In the wake of the Colorado movie theater tragedy, the Wisconsin Sikh temple hate crime and other incidents, violent mass shootings became an alarmingly frequent occurrence this past summer, prompting national controversy over gun control laws, the prevalence of violence in entertainment and media sensationalism. UCSB global studies research professor and United Nations Special Rapporteur Richard Falk weighed in via e-mail from Istanbul on why such acts of violence should be cause for “national soul-searching.”
According to Falk, the United States is in dire need of a reevaluation of its gun control laws; however, Falk said politicians are often reluctant to discuss the issue for fear of how gun rights lobbyists might react.
“The least we should expect from our political institutions after the human tragedies at Aurora and Oak Creek is the unconditional prohibition of assault weapons and semi-automatic guns of all types,” Falk said. “Such weaponry has no place in modern society, but it is dismaying that our politicians seem so frightened of a gun lobby backlash that they refuse to make such obvious reforms in gun control law, and are even unwilling to propose that such issues should be debated.”
Falk said much of the logic on which the Second Amendment rights were based has actually been rendered largely obsolete.
“I have come to believe that it is necessary for the future security and serenity of the society to raise serious questions about the continued desirability of retaining the 2nd Amendment’s right to bear arms,” Falk said. “Historically, this right was written into the Constitution mainly to safeguard the citizenry from worries about political absolutism. It was believed that to establish a secure republic based on a written constitution it was necessary that that the power of the state be countered by popular militias, including the ultimate right of people to resist tyranny. To individualize this kind of right in the conditions of 21st century America has been judicially legitimized in recent years, but makes little sense from the perspective of preserving either liberty or security for the society as a whole.”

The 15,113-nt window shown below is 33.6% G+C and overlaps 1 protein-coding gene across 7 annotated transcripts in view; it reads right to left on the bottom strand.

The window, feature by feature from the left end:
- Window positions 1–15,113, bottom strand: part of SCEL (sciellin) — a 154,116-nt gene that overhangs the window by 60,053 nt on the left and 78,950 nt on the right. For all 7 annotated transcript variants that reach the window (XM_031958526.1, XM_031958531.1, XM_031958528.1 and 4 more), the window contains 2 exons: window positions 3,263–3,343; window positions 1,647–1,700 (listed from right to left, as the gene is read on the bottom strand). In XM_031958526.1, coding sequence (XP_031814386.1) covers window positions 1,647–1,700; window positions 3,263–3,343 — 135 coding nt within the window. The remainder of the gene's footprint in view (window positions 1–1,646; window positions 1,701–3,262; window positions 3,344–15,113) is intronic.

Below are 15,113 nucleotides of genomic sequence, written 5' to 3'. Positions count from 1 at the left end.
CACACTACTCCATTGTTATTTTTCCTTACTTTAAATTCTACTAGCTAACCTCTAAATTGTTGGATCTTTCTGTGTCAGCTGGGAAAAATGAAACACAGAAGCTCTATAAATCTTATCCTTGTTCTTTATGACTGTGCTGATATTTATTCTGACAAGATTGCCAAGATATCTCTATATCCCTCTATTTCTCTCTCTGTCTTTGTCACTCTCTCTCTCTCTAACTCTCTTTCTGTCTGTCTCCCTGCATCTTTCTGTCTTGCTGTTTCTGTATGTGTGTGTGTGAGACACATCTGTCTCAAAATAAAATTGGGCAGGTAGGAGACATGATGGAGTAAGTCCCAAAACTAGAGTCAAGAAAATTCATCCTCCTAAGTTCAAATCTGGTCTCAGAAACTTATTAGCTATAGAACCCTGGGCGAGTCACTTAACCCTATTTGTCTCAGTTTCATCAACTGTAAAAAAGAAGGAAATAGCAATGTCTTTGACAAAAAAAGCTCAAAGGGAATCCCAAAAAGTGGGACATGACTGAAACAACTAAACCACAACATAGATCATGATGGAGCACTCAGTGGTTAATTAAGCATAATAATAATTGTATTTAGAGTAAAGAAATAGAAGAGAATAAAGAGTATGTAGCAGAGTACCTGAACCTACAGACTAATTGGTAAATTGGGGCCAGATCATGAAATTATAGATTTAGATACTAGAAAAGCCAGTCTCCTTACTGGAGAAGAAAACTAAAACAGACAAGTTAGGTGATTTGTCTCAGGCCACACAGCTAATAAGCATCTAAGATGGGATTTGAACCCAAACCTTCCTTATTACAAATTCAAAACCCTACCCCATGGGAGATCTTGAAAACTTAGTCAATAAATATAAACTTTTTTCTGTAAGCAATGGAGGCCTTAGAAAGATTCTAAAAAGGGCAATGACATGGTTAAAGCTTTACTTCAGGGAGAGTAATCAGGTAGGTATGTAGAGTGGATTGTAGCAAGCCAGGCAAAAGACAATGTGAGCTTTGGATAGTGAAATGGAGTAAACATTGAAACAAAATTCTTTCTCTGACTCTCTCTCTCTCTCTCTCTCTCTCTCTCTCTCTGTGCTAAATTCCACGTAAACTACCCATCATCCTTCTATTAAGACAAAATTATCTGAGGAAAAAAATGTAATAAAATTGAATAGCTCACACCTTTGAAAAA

While the availability of such weapons may be one of the more direct causes of this type of violence, there are numerous cultural and political factors at the root of the problem, according to Falk.
“I would point to three main cultural sources of these types of extreme civic violence: 1) the glorification of gun violence via blockbuster Hollywood films, video games, the celebration of martial virtues, the persistence of a permanent war economy, the continuous engagement in warfare for the past 67 years and the insistence that the right to bear arms is integral to the maintenance of a free society. 2) the traumatic impact of military service in foreign wars that are not clearly associated with the defense of homeland leads to a variety of disturbing developments that shape the cultural background of such events; record levels of suicide among those serving in the military and recent veterans; wartime incidents of American soldiers committing atrocities against civilians in societies where their official role is to liberate such peoples from oppressive conditions [and] shootings of Americans by their supposed allies in such countries. 3) the direct and indirect effects of 9/11.”
According to Falk, the terrorist attacks of September 11 perpetuated a sense of fear and need for self-defense among some citizens. Falk said this, as well as political violence abroad, has led to an increase in racially motivated violence.
“It is difficult to connect the dots, but 9/11 created a widespread apprehension that hostile violence could come at any moment in any place throughout the country. In some respects, it seemed psychologically to justify being armed to act against such frightening threats, although the nature of the threats made scenarios of self-defense rather implausible, although not entirely so.”
Falk said while a segment of the public has likely grown desensitized to the violence because of the frequency of the shootings, a significant number of people have also been spurred by the incidents to speak out against the prevalent gun culture.
“I would hope that political leadership and education will gradually mobilize the sort of popular movement that will change public opinion and political climate sufficiently to encourage our elected leaders and representatives to propose the sort of prohibitions I propose as minimal steps,” Falk said. “As Americans, we should demand nothing less!”